During my 15+ years helping students get into top colleges, I’ve observed that the most successful college applicants take a deliberate approach to identifying what interests them and working hard at it before developing a passion and achieving atypical results.
After years of pursuing activities in a specific area of interest, students like Stacy routinely achieve results that their well-rounded peers simply don’t have time or energy for. These peak achievements are often the result of what’s known as a “passion project”, otherwise referred to as a capstone project.
While completing a passion project takes effort, it tends to require less time—and associated stress—than trying to participate in every activity to keep up with or outpace peers. Fortunately, this relatively relaxed approach also comes with disproportionate admissions outcomes.
How to Develop a Passion Project
Below is a step-by-step approach to how your child should pursue their project, from having no idea what their passion is to completing the work. Stacy will serve as our example.
Step 1: Free up time
Students who complete the most impressive projects tend to be the ones who protect their time. They reject opportunities that are time-consuming yet not impactful or meaningful, even if their peers are pursuing them.
At first these students use their time to explore areas of interest, whether or not they consider these areas of passion. When they identify the pursuits they enjoy most, they go deeper and cut the other ones out.
Stacy could have joined the yearbook club, but she saw how members devoted 10-20 hours per week, especially during the three months prior to publishing. While she was interested in the opportunity, she liked being involved with her brother’s soccer team more. When she was invited to serve as the assistant coach during her freshman year, she accepted. During sophomore year, she was promoted to head coach.
The biggest obstacle to freeing up time is the feeling of pressure—from students themselves or their parents. I routinely see parents intellectually buying into the idea of freeing up time to pursue areas of real interest, only to then push their kids to join activities that all the other high-achieving students are participating in, out of fear of falling behind.
The parents who resist this pressure and instead encourage their children to spend time discovering what they like and deliberately pursuing those interests are more likely to reap successful college admissions results.
Step 2: Go all in
The specific activities your child pursues are important, but so are the length of commitment, depth, and level of achievement. Generally, it’s much better to pursue two activities deeply for four years than it is to pursue five activities at a relatively surface level for two years each.
When your child identifies the activities they like, as well as what they like about those activities, they should take their work to the next level rather than remain stagnant.
While coaching soccer, Stacy realized that she was far more interested in helping kids with disabilities have positive social and developmental experiences than the X’s and O’s of the game itself. She noticed how much other kids on her brother’s team enjoyed interacting with their typically developing siblings, and how they had limited opportunities to play with typically developing peers.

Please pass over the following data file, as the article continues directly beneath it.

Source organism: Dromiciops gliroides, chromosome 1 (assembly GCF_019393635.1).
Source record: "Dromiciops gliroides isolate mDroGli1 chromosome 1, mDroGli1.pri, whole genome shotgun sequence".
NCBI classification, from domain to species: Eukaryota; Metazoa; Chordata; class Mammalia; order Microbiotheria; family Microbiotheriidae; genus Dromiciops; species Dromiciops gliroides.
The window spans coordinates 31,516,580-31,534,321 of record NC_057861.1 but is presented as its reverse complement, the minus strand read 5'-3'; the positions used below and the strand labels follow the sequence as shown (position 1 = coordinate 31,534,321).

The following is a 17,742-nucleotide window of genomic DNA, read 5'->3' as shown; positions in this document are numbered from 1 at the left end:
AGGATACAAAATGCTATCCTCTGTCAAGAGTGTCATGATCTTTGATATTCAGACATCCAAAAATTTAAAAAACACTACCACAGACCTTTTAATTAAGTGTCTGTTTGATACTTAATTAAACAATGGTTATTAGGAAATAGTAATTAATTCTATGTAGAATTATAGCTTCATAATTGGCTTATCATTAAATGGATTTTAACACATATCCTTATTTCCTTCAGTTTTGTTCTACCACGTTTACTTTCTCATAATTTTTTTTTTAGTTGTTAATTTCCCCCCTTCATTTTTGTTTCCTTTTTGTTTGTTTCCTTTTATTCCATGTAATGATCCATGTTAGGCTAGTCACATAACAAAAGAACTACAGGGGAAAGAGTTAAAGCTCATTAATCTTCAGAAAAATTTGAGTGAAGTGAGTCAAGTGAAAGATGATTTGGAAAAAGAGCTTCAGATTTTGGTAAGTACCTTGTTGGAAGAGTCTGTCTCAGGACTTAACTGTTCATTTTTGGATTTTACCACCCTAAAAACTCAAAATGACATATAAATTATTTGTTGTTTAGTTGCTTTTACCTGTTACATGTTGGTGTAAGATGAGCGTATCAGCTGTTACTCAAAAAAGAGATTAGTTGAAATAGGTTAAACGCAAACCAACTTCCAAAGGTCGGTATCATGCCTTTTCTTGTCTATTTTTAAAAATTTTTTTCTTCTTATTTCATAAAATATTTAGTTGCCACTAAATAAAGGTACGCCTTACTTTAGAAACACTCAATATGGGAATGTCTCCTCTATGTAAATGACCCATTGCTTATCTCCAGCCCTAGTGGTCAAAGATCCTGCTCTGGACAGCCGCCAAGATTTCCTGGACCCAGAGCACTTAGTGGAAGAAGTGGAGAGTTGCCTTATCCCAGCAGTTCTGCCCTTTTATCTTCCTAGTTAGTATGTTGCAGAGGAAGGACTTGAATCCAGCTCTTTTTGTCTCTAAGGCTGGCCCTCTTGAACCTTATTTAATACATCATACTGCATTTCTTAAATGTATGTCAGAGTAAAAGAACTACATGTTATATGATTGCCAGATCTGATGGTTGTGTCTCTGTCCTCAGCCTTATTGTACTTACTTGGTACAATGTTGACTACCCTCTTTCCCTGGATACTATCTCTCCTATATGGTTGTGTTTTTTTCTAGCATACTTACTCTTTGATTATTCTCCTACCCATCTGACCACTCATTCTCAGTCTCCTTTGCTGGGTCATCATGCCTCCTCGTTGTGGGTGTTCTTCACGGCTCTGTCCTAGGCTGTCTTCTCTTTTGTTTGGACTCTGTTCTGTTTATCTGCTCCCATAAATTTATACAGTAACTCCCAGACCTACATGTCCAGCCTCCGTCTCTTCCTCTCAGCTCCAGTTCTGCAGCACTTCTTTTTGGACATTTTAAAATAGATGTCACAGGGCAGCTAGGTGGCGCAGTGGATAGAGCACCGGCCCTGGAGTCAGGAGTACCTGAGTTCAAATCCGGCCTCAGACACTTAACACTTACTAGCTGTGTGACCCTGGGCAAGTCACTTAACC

Instead of simply continuing to coach soccer, Stacy polled her players’ parents and receiving significant support to start a league where students with and without disabilities played alongside one another. The league, which started out with four teams, became an instant hit. By the time her junior year rolled around, Stacy’s league had grown to sixteen teams and was covered by the local newspaper and small- to mid-sized websites devoted to parenting kids with disabilities.
The largest obstacle to going all in is the sheer amount of effort students devote to less impactful activities. For instance, joining a competitive model UN team can require 10 hours of practice per week. Science Quiz Bowl can take up another 10 hours. And so on. When you add it all up, students have very little time to pursue what matters most. Being hyper selective solves that problem.
Step 3: Gain support from a mentor
I often say that a mentor’s aid is akin to extracurricular activity rocket fuel. The right support can accelerate passion projects like no other means.
Who qualifies as a mentor? Depending on the passion project, a mentor can be a teacher, local university professor, artist, athlete, or whomever else. A mentorship also need not be formal. It simply involves building a relationship with someone who can help your child advance their extracurricular goals quickly.
Stacy’s goal in involving a mentor was to more quickly spread news about her league so that similar leagues would get started in neighboring communities, states, and across the country. Stacy reached out to the reporter who had covered her league at the local city newspaper—The Seattle Times—and asked whether she knew anyone at the LA Times, New York Times, or other major paper that might be interested in getting the word out. Soon, the league was covered by The Washington Post, receiving the attention of TED, which quickly invited Stacy to give a talk.
The biggest obstacle in gaining support mentor is thinking that busy professionals, teachers, etc. would not be interested to help a high school student. In my experience, potential mentors are often eager to guide bright and hard-working students, but rarely receive meaningful questions or requests.
When most parents hear about the rising difficulty of college admissions, their reaction most often tends be throwing their hands up in defeat or simply doing more of what used to work.
The college admissions game has changed and, with it, the strategy for success. While grades and test scores remain important, they must be paired with a meaningful and focused extracurricular profile to help your child get into their dream schools.
Pursuing a passion project is a surefire way to get the attention of admissions committees everywhere. While these achievements seem impossible for most high schoolers when we focus on the final result, taking a deliberate approach will make a passion project far more manageable, while reducing child’s participation in less impactful activities—not to mention their stress—along the way.
About the Author
Dr. Shirag Shemmassian is a college admissions expert who has helped hundreds of students get into top schools such as Harvard and MIT. He is also a former Cornell admissions interviewer.
Growing up with Tourette Syndrome in a middle-class family, Dr. Shemmassian was often mocked by peers and teachers and discouraged from applying to elite colleges. Therefore, he taught himself everything he needed to know to graduate debt-free with his B.S. in Human Development from Cornell and his Ph.D. in Clinical Psychology from UCLA.
Dr. Shemmassian has been featured on The Washington Post, US News & World Report, and NBC, as well as been invited to speak at Stanford, Yale, and UCLA. He presents on topics including standing out on college applications, writing memorable personal statements, and navigating higher education with a disability.